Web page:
Watch films about disability online

If you want to explore some unhelpful stereotypes about disability, mainstream hollywood films are a good place to start. (Listen to the music swell dramatically at the end of Million Dollar Baby when – spoiler alert! – Hilary Swank’s character realizes she’d rather be dead than live with spinal chord injury; or watch the magical future super!crip in Avatar get magically cured in the magical future where disabilities disappear like magic.)

But there are some really amazing films out there about, and in some cases by, disabled people. And I was pleasantly surprised to discover recently that you can stream some of them for free. Below are some of my favorites. Check them out!



“Shameless: the art of disABILITY” is a film by Bonnie Sherr Klein exploring the lives of five disabled artists. They discuss their work, their own experiences of disability, and the relationship between the two.


The Kids are Alright

“The Kids are Alright” is a fascinating documentary about the protests led by disability rights activists against the annual Jerry Lewis Telethon. The protests were organized by a group called “Jerry’s Orphans” – a group of former “Jerry’s Kids” (children with muscular dystrophy who had appeared on the telethon) who felt that the telethon was exploitative and promoted harmful stereotypes of disabled people.


Life’s a Twitch

“Life’s a Twitch” is the story of one man’s experience of Tourette’s Syndrome.

7 thoughts on “Watch films about disability online

  1. My brother is a quad and some moron bought “Avatar” for him, which he watches over and over.
    “Million Dollar Baby” has credibility. My advance directive explicitly states that I am to be revived only long enough to say goodbye to my husband should I suffer a spinal cord injury and I am not to have a tracheal intubation. Conversely, I had a friend who was totally paralyzed from the age of 18. He lived a happy, full life until his death at 45. I am not that brave.

  2. I don’t think anything you’ve said undercuts the contention that these stereotypes are unhelpful, elroyjones. You make two points: (i) that your brother, who is quadrapalegic, loves “Avatar”; (ii) that you would prefer to not to survive spinal chord injury.

    On (i): I can’t see how this is relevant to the issue of whether the stereotypes in “Avatar” are pernicious or problematic. For starters, I think it’s fairly easy to like a film that contains stereotypes you find objectionable. I’m a woman, and I find a lot of the gender stereotypes in “Star Wars” pretty ridiculous. But I still love that movie. I mean, who doesn’t want to see Obi-Wan Kenobi and Darth Vader have a lightsaber duel?! Likewise, a lot of women really love your standard romantic comedy. That doesn’t mean that the stereotypes about women in standard romantic comedies aren’t problematic.

    On (ii): Research suggests that a lot of people feel the same way you do about spinal chord injury. I didn’t say “Million Dollar Baby” was unrealistic – I said it was problematic. It’s problematic in part because it reinforces and dramatically ennobles a lot of things people *already* think about living with disability. But research also suggests that people are pretty radically mistaken about the badness (in terms of costs to personal wellbeing) involved in living with disability. Most people – not all, but most – who acquire spinal chord injury end up reporting that they live perfectly happy, well-adjusted lives. (Do a google search for “the disability paradox” if you want to read up on this – I’ll save my rant about that name for another time.) You say you had a friend who had just such an experience, but that you are “not that brave”. I’d argue that this is just an instance of yet another unhelpful stereotype – the “tragic overcomer”. The idea that you need some sort of special heroism or bravery to live well with disability is commonplace. It’s also harmful, and the source of a lot of frustration for disabled people.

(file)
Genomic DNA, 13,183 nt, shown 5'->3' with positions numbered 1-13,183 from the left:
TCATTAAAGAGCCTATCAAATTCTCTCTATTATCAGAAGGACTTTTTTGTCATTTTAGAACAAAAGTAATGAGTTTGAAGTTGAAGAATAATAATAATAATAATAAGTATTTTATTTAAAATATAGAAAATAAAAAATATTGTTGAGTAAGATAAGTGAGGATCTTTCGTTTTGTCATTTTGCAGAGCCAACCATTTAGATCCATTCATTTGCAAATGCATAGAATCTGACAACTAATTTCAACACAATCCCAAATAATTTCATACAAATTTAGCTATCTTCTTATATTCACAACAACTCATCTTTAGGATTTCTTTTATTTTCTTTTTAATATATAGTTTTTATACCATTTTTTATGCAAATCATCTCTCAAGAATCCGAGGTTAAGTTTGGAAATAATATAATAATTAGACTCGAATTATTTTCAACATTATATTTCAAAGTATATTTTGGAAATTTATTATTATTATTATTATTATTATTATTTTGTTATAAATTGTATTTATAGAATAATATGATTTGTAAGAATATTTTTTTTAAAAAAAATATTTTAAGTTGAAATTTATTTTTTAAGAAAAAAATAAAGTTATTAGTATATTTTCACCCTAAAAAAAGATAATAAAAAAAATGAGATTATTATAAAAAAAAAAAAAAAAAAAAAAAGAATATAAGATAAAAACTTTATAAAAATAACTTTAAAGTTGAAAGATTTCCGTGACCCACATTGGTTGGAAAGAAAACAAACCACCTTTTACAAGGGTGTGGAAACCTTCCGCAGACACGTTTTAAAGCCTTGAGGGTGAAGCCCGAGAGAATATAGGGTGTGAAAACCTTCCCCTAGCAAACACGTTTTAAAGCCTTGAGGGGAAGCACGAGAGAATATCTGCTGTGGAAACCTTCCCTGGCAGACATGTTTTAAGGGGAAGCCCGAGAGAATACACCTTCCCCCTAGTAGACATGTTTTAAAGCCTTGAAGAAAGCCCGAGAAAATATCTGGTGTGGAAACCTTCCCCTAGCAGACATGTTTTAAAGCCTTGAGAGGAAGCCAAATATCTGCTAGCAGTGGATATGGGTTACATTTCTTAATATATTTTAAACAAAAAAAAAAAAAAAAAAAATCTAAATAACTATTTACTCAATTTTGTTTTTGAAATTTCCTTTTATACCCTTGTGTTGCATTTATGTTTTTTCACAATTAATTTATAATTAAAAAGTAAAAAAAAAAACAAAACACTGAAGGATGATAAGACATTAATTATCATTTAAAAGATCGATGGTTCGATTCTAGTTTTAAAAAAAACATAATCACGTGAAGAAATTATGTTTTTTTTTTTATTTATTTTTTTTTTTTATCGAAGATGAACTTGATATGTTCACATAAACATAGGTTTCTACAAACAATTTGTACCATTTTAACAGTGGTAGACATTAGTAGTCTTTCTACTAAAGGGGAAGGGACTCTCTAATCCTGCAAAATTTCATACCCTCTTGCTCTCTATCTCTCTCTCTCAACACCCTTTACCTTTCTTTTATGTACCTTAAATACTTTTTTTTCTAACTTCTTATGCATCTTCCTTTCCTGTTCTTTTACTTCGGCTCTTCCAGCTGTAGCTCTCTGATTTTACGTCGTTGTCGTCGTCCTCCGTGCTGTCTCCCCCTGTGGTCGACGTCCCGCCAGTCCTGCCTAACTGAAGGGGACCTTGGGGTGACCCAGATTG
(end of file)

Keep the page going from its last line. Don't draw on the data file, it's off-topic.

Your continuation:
3. Perhaps brave was a poor choice. I would be resistant to relinquishing my independence. My brother relies on others for everything, he can’t tend to his own bodily functions. I would not be a good candidate for adapting. I’m not attempting to undercut stereotypes, merely expressing that making an informed decision is a valid option. My advance directive encompasses many scenarios that I have chosen not to participate in. It’s good for me to recognize my limitations and address them accordingly. I understand that my decisions wouldn’t be appropriate for everyone nor should they be inflicted on others. Stereotypes are harmful because there are people who are more comfortable when human beings are categorized.

  4. A note on accessibility: the “Life’s a Twitch” trailer isn’t captioned! (The other two are.) This isn’t so much criticism as observation; even within the disability “community”, access is sometimes overlooked. I don’t have the software to know whether these videos have video description, but that is yet another consideration to think about. In any case, I’m glad to see another post on disability on this blog — thank you!

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